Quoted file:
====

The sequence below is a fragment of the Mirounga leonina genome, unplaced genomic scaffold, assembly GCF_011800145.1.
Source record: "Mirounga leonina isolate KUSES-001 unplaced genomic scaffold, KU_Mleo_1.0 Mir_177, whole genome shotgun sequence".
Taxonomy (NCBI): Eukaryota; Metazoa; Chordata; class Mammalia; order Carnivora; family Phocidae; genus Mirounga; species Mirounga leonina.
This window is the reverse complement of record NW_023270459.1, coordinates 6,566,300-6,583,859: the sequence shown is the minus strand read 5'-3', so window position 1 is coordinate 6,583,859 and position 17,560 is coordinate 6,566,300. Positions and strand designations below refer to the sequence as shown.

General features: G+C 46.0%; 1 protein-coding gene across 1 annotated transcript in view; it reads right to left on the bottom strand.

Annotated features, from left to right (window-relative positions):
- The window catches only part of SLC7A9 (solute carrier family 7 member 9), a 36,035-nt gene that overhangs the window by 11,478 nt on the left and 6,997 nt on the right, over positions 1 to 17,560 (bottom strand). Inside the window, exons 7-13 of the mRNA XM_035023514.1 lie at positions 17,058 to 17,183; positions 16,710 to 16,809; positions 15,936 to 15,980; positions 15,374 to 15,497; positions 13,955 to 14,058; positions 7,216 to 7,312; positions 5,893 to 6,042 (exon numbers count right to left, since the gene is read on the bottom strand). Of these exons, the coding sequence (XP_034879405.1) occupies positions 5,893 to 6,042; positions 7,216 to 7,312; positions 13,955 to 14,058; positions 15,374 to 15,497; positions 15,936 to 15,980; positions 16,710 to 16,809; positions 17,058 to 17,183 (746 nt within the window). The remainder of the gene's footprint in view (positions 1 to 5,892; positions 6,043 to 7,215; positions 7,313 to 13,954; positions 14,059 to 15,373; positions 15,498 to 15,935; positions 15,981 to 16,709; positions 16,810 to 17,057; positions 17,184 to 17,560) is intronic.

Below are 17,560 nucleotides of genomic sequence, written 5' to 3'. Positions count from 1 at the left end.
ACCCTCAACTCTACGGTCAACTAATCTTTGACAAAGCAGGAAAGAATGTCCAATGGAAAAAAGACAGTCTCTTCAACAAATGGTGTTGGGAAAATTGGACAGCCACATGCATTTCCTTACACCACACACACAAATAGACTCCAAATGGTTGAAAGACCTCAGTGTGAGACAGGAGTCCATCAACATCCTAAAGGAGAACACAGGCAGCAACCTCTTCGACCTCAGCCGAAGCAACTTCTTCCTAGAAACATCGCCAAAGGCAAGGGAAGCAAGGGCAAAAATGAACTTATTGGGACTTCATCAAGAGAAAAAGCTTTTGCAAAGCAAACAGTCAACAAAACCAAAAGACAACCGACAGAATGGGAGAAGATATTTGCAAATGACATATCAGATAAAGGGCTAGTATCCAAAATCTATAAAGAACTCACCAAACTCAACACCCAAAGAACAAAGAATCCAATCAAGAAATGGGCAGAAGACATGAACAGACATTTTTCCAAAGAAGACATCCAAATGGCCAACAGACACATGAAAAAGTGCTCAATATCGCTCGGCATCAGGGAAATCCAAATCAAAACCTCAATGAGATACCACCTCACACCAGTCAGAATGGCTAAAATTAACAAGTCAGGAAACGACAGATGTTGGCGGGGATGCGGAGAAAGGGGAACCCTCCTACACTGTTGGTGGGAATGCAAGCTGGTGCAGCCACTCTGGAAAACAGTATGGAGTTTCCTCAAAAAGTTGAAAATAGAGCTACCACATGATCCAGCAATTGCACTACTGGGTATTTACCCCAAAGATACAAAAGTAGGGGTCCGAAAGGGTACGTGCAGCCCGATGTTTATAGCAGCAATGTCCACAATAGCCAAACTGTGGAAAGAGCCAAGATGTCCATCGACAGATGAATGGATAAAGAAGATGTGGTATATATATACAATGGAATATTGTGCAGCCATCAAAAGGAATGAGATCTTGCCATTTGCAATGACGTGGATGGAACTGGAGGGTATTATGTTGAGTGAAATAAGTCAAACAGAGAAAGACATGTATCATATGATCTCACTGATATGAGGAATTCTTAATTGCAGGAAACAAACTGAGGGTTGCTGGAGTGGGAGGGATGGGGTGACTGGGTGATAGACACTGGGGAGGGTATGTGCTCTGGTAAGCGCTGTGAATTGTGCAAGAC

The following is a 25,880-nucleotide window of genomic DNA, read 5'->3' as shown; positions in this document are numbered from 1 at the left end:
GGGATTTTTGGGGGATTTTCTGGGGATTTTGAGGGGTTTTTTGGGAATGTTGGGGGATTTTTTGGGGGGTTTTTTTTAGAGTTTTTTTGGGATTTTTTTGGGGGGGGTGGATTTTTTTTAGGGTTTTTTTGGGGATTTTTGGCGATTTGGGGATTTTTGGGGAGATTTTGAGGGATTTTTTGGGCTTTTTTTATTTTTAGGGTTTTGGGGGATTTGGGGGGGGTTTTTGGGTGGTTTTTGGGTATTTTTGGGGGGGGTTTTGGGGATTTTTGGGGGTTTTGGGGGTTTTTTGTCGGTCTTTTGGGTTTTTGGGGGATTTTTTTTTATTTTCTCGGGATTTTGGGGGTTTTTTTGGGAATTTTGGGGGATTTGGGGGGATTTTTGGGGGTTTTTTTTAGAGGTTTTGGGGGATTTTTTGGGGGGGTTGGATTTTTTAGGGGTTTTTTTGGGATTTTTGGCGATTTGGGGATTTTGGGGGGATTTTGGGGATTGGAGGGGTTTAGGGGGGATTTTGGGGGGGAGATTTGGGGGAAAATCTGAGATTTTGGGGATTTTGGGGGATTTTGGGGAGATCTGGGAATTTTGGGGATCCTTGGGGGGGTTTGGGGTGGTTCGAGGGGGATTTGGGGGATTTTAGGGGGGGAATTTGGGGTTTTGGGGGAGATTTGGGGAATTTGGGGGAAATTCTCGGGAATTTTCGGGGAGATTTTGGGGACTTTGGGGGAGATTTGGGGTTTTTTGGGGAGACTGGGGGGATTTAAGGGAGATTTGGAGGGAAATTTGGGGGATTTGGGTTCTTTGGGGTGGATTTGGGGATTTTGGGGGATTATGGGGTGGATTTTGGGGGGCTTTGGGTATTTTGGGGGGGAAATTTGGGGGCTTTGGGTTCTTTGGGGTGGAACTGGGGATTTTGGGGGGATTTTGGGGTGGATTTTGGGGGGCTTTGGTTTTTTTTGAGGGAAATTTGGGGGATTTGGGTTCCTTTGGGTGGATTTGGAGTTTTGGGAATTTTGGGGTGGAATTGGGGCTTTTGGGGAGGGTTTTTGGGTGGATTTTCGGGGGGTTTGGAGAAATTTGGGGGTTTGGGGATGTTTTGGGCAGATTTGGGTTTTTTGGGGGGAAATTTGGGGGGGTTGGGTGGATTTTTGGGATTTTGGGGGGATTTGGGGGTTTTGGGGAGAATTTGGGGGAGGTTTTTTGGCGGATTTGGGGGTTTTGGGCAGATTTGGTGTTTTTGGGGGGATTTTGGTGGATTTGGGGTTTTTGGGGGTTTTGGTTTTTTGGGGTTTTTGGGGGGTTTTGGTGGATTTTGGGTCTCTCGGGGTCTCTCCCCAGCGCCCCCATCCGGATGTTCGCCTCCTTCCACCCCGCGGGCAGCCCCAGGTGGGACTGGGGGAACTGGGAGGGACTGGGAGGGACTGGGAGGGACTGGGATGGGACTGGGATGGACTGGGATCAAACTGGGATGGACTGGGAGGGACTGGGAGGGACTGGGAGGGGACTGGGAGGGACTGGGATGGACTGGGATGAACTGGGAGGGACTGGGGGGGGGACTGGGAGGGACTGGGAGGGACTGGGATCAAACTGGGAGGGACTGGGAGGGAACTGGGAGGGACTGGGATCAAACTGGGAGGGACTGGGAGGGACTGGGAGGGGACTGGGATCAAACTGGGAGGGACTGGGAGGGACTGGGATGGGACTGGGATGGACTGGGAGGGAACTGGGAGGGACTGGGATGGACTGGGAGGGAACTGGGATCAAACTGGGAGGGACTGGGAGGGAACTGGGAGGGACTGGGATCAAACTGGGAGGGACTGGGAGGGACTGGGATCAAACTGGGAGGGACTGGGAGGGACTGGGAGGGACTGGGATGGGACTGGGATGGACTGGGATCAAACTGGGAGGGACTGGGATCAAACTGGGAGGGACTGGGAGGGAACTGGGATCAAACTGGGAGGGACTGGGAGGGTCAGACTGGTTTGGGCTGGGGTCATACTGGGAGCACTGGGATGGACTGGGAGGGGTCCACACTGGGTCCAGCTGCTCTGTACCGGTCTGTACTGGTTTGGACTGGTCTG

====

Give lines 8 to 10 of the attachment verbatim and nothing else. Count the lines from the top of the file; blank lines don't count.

Below are 17,560 nucleotides of genomic sequence, written 5' to 3'. Positions count from 1 at the left end.
ACCCTCAACTCTACGGTCAACTAATCTTTGACAAAGCAGGAAAGAATGTCCAATGGAAAAAAGACAGTCTCTTCAACAAATGGTGTTGGGAAAATTGGACAGCCACATGCATTTCCTTACACCACACACACAAATAGACTCCAAATGGTTGAAAGACCTCAGTGTGAGACAGGAGTCCATCAACATCCTAAAGGAGAACACAGGCAGCAACCTCTTCGACCTCAGCCGAAGCAACTTCTTCCTAGAAACATCGCCAAAGGCAAGGGAAGCAAGGGCAAAAATGAACTTATTGGGACTTCATCAAGAGAAAAAGCTTTTGCAAAGCAAACAGTCAACAAAACCAAAAGACAACCGACAGAATGGGAGAAGATATTTGCAAATGACATATCAGATAAAGGGCTAGTATCCAAAATCTATAAAGAACTCACCAAACTCAACACCCAAAGAACAAAGAATCCAATCAAGAAATGGGCAGAAGACATGAACAGACATTTTTCCAAAGAAGACATCCAAATGGCCAACAGACACATGAAAAAGTGCTCAATATCGCTCGGCATCAGGGAAATCCAAATCAAAACCTCAATGAGATACCACCTCACACCAGTCAGAATGGCTAAAATTAACAAGTCAGGAAACGACAGATGTTGGCGGGGATGCGGAGAAAGGGGAACCCTCCTACACTGTTGGTGGGAATGCAAGCTGGTGCAGCCACTCTGGAAAACAGTATGGAGTTTCCTCAAAAAGTTGAAAATAGAGCTACCACATGATCCAGCAATTGCACTACTGGGTATTTACCCCAAAGATACAAAAGTAGGGGTCCGAAAGGGTACGTGCAGCCCGATGTTTATAGCAGCAATGTCCACAATAGCCAAACTGTGGAAAGAGCCAAGATGTCCATCGACAGATGAATGGATAAAGAAGATGTGGTATATATATACAATGGAATATTGTGCAGCCATCAAAAGGAATGAGATCTTGCCATTTGCAATGACGTGGATGGAACTGGAGGGTATTATGTTGAGTGAAATAAGTCAAACAGAGAAAGACATGTATCATATGATCTCACTGATATGAGGAATTCTTAATTGCAGGAAACAAACTGAGGGTTGCTGGAGTGGGAGGGATGGGGTGACTGGGTGATAGACACTGGGGAGGGTATGTGCTCTGGTAAGCGCTGTGAATTGTGCAAGAC

The following is a 25,880-nucleotide window of genomic DNA, read 5'->3' as shown; positions in this document are numbered from 1 at the left end: